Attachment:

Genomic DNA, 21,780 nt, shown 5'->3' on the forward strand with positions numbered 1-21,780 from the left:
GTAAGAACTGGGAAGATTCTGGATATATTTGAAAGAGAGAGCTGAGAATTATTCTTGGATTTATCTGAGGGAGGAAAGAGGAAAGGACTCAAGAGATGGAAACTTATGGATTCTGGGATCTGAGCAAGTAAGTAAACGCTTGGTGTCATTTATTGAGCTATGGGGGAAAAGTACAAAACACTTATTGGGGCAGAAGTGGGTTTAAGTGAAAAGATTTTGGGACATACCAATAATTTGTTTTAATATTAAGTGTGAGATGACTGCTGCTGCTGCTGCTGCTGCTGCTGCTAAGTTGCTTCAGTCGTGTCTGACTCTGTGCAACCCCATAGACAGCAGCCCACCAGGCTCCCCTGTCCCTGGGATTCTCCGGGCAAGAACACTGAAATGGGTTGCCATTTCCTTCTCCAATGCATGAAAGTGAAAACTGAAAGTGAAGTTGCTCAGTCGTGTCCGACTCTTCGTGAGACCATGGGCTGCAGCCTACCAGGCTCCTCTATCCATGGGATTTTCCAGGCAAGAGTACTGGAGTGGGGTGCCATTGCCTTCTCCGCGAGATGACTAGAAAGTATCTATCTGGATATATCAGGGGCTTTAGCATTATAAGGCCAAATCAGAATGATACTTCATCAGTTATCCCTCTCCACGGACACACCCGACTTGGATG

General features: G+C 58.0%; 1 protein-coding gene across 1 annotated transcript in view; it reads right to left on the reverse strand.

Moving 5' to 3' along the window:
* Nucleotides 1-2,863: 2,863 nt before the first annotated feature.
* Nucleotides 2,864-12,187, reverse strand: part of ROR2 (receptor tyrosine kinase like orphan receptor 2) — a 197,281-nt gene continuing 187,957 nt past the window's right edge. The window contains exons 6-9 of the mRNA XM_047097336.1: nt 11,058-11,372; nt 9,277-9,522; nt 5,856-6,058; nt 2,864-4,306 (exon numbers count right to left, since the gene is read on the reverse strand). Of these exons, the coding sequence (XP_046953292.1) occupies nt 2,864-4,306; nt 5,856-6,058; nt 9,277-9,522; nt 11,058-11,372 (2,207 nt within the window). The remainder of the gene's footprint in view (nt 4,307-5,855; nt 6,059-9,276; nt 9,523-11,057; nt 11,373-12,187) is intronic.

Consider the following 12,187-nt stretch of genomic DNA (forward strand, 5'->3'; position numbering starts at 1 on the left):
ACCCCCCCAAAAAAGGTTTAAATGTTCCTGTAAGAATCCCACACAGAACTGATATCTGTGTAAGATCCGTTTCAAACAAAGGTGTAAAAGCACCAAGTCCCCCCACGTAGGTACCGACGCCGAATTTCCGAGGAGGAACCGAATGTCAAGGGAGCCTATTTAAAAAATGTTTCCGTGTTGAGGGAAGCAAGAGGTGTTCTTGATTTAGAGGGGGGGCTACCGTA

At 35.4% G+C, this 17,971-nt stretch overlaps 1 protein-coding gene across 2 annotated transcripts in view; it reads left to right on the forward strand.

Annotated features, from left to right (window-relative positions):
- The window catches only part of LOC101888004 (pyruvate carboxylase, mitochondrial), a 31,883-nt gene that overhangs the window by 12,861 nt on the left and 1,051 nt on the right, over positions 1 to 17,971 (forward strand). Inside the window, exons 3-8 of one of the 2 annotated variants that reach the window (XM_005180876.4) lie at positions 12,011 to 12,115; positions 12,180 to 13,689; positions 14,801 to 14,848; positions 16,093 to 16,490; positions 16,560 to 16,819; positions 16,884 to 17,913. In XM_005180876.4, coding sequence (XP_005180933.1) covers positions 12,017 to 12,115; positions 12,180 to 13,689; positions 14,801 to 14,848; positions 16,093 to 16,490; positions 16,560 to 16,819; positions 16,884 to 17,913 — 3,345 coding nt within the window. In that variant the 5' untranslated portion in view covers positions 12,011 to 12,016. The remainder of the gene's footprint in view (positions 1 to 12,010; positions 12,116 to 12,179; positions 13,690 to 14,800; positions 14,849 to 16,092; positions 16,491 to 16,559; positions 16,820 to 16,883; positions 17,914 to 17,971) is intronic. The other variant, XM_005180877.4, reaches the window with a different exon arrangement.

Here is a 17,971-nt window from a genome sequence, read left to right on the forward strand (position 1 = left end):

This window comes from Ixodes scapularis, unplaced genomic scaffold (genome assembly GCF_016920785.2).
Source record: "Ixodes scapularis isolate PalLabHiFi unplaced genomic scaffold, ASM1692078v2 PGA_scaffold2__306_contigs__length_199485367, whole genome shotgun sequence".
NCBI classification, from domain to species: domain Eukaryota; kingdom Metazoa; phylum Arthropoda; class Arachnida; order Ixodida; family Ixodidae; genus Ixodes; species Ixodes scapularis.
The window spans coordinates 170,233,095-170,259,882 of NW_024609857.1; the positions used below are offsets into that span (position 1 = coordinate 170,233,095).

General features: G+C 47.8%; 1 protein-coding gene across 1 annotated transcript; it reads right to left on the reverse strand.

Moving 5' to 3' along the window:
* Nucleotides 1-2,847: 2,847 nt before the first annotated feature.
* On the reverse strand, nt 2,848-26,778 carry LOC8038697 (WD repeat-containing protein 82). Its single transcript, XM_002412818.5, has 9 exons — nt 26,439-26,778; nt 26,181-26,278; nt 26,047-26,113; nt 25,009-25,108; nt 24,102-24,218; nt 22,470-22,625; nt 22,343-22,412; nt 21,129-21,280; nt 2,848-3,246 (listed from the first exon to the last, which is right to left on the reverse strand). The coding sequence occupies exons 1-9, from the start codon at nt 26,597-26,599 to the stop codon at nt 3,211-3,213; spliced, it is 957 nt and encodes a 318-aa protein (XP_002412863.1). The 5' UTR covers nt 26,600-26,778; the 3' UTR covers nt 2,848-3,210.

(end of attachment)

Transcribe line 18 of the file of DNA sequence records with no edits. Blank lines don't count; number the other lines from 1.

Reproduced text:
Moving 5' to 3' along the window: